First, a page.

Noctuary Press is a fabulous new press founded by
poet and scholar Kristina Marie Darling.
From the website, their mission:
Noctuary Press is a small independent press that focuses on female writers working with cross-genre prose forms (such as flash fiction, prose poetry, footnoted texts, etc.). All too often, writing that is easily classifiable as “poetry,” “prose,” or “nonfiction” is privileged over exciting literary work that is not so easily categorized. Noctuary Press seeks to create a public space for women writers working across literary genres. We publish writing that does not simply challenge the notion of genre, but engages it in a meaningful way, assessing both the artistic possibilities and the dangers inherent in maintaining genre categories.
F IN has a complicated history. It was originally a novella titled
Willful Machine. It was intended as a ghost story, a mystery,
my attempt to subvert the conventions and tidy plot structure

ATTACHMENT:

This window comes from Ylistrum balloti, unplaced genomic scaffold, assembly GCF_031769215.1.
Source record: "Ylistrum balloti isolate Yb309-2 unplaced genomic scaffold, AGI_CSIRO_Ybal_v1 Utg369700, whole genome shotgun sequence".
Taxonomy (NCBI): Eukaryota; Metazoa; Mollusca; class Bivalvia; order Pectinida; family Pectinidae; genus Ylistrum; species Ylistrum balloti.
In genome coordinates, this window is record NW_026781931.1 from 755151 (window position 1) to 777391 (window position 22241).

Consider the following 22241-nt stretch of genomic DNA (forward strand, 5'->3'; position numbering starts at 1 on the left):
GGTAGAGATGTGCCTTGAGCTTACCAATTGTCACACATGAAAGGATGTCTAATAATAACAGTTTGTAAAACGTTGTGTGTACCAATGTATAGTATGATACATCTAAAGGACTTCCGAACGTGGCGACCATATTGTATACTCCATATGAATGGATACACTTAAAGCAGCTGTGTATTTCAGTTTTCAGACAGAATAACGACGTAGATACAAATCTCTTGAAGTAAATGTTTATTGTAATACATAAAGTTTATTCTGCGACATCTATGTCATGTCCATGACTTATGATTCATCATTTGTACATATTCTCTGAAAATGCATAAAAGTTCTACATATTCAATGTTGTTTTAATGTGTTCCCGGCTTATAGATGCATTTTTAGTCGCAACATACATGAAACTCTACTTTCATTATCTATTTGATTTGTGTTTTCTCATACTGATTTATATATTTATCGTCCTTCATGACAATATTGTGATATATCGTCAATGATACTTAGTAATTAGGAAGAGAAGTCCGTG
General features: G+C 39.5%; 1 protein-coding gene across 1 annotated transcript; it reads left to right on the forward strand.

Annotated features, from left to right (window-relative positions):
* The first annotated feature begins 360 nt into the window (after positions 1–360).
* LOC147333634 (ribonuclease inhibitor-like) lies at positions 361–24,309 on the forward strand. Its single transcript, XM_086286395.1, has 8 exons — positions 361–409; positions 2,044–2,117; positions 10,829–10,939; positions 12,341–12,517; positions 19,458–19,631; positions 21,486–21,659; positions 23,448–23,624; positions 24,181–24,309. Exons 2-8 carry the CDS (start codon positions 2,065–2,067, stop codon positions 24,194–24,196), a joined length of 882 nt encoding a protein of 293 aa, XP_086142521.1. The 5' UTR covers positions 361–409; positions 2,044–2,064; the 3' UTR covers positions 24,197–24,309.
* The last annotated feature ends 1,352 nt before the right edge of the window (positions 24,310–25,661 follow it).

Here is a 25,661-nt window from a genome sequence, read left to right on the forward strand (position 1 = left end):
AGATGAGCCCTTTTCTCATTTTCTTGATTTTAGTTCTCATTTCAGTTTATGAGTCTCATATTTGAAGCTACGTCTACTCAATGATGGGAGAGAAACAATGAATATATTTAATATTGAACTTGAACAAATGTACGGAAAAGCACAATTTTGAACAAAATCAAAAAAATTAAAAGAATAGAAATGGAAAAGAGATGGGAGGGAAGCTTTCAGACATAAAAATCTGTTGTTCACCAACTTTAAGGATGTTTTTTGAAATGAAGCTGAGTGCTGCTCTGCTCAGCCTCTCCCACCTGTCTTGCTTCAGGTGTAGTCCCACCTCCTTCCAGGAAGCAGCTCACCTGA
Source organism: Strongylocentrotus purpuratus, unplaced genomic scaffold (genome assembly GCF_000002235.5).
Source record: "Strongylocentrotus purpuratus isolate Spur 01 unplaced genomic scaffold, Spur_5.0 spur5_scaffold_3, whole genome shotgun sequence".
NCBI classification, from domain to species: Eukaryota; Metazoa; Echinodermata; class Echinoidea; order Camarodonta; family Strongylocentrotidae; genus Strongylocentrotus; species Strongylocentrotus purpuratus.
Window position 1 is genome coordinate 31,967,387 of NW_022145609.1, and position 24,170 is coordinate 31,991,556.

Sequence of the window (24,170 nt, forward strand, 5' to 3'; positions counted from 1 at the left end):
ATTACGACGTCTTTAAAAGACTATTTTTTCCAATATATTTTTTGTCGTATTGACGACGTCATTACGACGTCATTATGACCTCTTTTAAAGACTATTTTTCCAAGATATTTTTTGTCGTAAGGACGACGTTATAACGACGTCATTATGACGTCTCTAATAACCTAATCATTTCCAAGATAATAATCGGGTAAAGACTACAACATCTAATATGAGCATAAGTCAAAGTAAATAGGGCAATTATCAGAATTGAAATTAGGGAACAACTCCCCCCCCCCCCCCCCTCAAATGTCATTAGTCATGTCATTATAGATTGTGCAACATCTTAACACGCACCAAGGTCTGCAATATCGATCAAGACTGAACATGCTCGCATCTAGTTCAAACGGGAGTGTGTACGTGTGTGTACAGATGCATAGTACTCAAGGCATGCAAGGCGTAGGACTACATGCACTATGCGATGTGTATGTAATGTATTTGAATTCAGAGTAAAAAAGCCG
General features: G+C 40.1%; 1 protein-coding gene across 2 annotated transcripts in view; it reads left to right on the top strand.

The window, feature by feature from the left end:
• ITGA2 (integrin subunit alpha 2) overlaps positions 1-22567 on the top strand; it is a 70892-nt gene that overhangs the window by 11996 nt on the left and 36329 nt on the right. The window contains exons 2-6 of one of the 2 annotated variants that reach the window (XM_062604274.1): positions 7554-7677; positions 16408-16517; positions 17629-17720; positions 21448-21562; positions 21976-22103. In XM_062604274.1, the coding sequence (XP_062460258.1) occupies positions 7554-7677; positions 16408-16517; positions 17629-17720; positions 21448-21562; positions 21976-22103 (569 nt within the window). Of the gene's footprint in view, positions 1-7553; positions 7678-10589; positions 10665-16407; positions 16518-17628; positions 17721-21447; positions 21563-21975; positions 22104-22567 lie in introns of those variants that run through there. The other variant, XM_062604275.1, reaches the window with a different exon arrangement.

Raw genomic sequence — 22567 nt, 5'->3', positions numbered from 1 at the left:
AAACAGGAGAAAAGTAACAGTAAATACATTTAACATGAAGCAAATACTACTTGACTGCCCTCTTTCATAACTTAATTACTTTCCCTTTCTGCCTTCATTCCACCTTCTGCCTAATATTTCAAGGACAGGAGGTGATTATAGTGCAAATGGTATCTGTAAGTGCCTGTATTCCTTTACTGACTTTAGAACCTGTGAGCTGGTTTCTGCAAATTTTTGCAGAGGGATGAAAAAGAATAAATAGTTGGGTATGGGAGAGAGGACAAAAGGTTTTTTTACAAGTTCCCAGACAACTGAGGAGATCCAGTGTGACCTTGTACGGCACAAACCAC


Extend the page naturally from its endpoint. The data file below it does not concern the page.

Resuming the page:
of those forms. I wanted to appropriate those genres and tell
the story of the (ubiquitous) dead girl from the perspective
of a girl who makes the dead girl up. I was tired of watching
mainstream writers make money from dismembered female bodies,
and wanted to give those bodies agency. Instead I wrote
a book I wasn't happy with, and ultimately pulled the book
a few weeks before publication. Then I picked at it, trying to revise
by making it longer. Then I made it shorter. Then I whited out
the entire manuscript. After erasing the entire manuscript I allowed
a few words back in. Hey you -- you can come in. But you, stay out.
I got to be a bouncer at the club I'd constructed. F IN is an erasure
of Willful Machine. I like it much better than the original manuscript.
I did have moments of wanting to leave the manuscript
blank, all the words hidden in white font. The whole process
took a lot of time and focus and was incredibly pleasurably.
I continue to believe that compression is vital, that less is more,
that the goal must be to use as few words as possible. This is my
obstruction. I feel it within me very fiercely -- not for other writers,
simply for myself. There's an urgency to it. When I write something
I just want to erase it, because the words cancel out the idea
or emotion. If I were a choreographer I'd be obsessed with stillness,
like the moment in Balanchine's Serenade where the women
stand vibrating before suddenly snapping their feet into first:
|Paul Kolnik/New York City Ballet|
Noctuary Press is also publishing books by two
of my very very very favorite poets, Kristy Bowen and Eva Heisler.
I'm so excited about their books and this new publishing
venture! More information about Kristy and Eva here: